The columns are invisibly paired and when they move they create the seven different situations required by the libretto. While they attract attention owing to the perfection of their movements and their beauty, at the same time they let the Arena breathe. They do not exclude it. The weakest Arena productions are those that set out to minimize the monument, cover it or twist it to make it look different. Other productions, on the other hand, have given it a central role: a good example is Luciano Damiani’s production of 1969, with its open spaces and beguiling sobriety.
Have you taken any liberties in this new production?
Only the liberties a stage director must take if he wants to create a living performance using artists that are always different. As well as the minor adjustments that must be made to ensure the greatest fidelity to the inspiring idea using the means available. In Act III, for example, the temple was initially intended to dominate the centre. But in agreement with the set designer Vittorio Rossi, I shifted it to one side, as the action requires, and gave the banks of the Nile the central role. Another thing is that every singer must be allowed to use his own gestures, to express his own truth. The stage director’s task is to bring life onto the stage.
Tell me more about that ‘life on stage’? In the many productions you have produced over the years you must have seen a great deal… In the book, “The Diary of a Production in the Arena” (published by Il Saggiatore), the ballerina Bianca Gallizia relates that once during the famous Moorish dance in Aida, the girls with their faces painted black no longer recognized one another and couldn’t find their positions; they did the best they could, but couldn’t help laughing; in this way each one of them earned a slap from the stage manager.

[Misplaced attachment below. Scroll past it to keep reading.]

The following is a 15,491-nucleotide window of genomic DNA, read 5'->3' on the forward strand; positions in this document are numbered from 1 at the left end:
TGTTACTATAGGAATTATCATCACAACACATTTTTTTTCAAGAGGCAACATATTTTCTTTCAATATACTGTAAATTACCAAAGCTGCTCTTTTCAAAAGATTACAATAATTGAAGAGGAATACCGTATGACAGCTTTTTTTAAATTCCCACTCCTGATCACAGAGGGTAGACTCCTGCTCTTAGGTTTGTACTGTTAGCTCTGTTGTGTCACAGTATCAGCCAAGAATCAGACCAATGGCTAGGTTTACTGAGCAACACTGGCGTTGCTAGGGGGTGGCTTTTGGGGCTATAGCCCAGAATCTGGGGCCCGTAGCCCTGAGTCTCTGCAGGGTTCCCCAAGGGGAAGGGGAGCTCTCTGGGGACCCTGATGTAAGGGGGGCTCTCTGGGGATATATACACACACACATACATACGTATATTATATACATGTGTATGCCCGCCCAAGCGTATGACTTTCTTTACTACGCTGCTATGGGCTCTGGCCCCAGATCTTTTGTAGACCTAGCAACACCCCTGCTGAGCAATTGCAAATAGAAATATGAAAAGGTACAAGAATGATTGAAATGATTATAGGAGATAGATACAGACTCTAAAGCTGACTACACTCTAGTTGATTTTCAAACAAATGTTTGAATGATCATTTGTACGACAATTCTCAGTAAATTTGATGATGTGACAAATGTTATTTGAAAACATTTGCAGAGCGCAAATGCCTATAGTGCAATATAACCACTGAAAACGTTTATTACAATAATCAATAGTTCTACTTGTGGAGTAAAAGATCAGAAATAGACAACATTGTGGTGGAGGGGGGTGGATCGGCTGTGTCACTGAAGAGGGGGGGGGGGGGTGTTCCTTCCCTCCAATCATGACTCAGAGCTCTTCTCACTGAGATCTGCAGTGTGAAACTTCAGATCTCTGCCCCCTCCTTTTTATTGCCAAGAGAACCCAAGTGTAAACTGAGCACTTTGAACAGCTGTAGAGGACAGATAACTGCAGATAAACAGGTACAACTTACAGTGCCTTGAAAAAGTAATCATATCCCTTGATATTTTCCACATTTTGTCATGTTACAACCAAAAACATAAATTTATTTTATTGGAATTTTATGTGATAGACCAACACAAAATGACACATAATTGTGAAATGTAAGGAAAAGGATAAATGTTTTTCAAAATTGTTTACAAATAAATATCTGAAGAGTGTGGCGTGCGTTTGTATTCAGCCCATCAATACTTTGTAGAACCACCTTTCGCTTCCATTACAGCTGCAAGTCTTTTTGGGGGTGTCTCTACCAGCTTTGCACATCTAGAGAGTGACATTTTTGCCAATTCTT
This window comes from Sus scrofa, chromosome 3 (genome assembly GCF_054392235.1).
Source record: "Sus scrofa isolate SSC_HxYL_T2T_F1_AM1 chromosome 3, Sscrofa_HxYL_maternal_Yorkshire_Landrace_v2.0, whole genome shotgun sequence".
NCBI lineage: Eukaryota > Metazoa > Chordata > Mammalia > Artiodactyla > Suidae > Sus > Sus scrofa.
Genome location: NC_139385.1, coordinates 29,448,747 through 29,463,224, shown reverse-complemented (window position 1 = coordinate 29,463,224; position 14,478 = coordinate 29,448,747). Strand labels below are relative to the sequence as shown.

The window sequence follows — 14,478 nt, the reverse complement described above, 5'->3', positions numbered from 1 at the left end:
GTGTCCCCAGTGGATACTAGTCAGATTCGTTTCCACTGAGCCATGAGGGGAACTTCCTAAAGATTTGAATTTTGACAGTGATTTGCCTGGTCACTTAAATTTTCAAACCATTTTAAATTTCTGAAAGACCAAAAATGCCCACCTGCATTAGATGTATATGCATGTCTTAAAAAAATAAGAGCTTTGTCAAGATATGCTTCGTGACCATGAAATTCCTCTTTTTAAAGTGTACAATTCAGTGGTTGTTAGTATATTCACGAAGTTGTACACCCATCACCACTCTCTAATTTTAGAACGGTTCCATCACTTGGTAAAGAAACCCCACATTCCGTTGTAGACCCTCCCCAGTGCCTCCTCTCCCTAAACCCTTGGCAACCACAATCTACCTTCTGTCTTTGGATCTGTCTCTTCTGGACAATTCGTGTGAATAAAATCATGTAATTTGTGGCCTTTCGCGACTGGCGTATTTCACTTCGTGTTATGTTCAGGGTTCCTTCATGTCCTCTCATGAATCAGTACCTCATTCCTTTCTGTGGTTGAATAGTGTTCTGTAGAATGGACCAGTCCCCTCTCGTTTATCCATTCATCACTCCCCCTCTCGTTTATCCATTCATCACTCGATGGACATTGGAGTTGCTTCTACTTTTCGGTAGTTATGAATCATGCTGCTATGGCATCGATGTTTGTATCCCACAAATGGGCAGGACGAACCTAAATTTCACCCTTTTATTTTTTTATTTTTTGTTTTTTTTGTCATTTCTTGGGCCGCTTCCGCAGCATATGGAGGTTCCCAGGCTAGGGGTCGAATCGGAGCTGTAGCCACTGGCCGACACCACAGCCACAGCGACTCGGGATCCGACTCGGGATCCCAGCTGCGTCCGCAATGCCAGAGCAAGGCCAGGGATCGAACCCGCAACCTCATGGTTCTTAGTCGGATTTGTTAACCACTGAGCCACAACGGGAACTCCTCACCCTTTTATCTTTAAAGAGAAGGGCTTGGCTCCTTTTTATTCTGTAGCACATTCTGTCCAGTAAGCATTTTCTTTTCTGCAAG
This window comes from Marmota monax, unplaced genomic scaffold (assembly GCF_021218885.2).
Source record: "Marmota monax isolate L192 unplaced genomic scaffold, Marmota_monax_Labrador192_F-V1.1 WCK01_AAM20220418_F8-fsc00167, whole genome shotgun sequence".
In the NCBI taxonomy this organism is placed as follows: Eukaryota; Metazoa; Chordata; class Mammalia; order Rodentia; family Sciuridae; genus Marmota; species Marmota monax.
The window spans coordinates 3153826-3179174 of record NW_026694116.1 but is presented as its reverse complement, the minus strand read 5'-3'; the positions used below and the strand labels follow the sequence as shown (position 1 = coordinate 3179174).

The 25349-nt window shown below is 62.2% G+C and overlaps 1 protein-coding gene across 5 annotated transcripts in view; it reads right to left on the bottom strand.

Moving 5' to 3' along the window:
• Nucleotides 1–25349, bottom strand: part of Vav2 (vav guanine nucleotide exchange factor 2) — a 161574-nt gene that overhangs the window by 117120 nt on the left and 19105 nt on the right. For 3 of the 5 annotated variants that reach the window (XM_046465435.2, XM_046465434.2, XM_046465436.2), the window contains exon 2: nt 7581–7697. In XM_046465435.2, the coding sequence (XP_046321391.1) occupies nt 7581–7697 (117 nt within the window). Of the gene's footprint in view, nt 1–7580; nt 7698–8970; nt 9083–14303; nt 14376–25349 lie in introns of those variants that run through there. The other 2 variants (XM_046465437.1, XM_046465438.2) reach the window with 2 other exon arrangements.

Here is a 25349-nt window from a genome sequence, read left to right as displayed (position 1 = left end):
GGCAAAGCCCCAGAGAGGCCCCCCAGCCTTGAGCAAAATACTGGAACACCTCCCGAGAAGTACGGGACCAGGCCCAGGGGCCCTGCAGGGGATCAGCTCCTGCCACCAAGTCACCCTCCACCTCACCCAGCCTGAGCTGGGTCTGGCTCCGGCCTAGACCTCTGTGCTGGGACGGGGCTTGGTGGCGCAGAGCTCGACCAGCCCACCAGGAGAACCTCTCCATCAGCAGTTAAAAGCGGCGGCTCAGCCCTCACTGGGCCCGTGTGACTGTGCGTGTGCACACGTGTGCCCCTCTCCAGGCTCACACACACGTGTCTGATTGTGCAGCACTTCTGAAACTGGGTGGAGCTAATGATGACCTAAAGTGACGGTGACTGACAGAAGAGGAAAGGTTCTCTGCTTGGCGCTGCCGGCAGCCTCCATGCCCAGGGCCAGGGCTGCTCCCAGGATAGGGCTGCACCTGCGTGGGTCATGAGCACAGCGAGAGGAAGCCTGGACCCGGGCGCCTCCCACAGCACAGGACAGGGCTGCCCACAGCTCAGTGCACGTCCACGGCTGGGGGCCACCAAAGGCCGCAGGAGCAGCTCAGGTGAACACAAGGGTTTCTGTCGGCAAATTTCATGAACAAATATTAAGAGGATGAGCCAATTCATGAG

Of course the anecdotes are innumerable. And certain situations are often re-encountered. I can still remember the composure and thrilling simplicity of Maria Chiara as Aida. And the protests of the great Fiorenza Cossotto as Amneris, because after the duet (in which she leaves the stage first) Maria Chiara was given the opportunity to receive a lot of applause on her own as she crossed the large stage on the final chords. I can also remember the formidable tenor Bonisolli, an eccentric type, who liked to ride his bicycle at high speed round the stage (when it was bare during the daytime) singing “Se quel guerrier io fossi...” at the top of his voice.
And how do you think the younger generations will react to this venerable Aida?
I’m sure they will like it. They won’t be hearing a modernized opera, but an authentic Aida. Which is what it is, right down to the smallest details: in the timing and spaces for the great procession; in the Egyptian trumpets viewed from a distance and standing on high, with their brilliant, triumphal sound carrying over the orchestra; in the contrasting intimacy of the quieter moments. It is an Aida that could not be more like Aida. We will be putting them in Verdi’s hands. In good hands.
“Don’t write this down, of course”, Gianfranco de Bosio might have said, if he hadn’t been so wise to the way of interviews. Instead he merely shook his head, gave a knowing smile and delivered his paradoxical, wise opinion: “This marvellous Aida had the good fortune to have been conceived and realized by idealistic, skilled and generous men. People who had one distinct advantage: not enough time or money. They were simply forced to invent brilliant solutions.”
by Lorenzo Arruga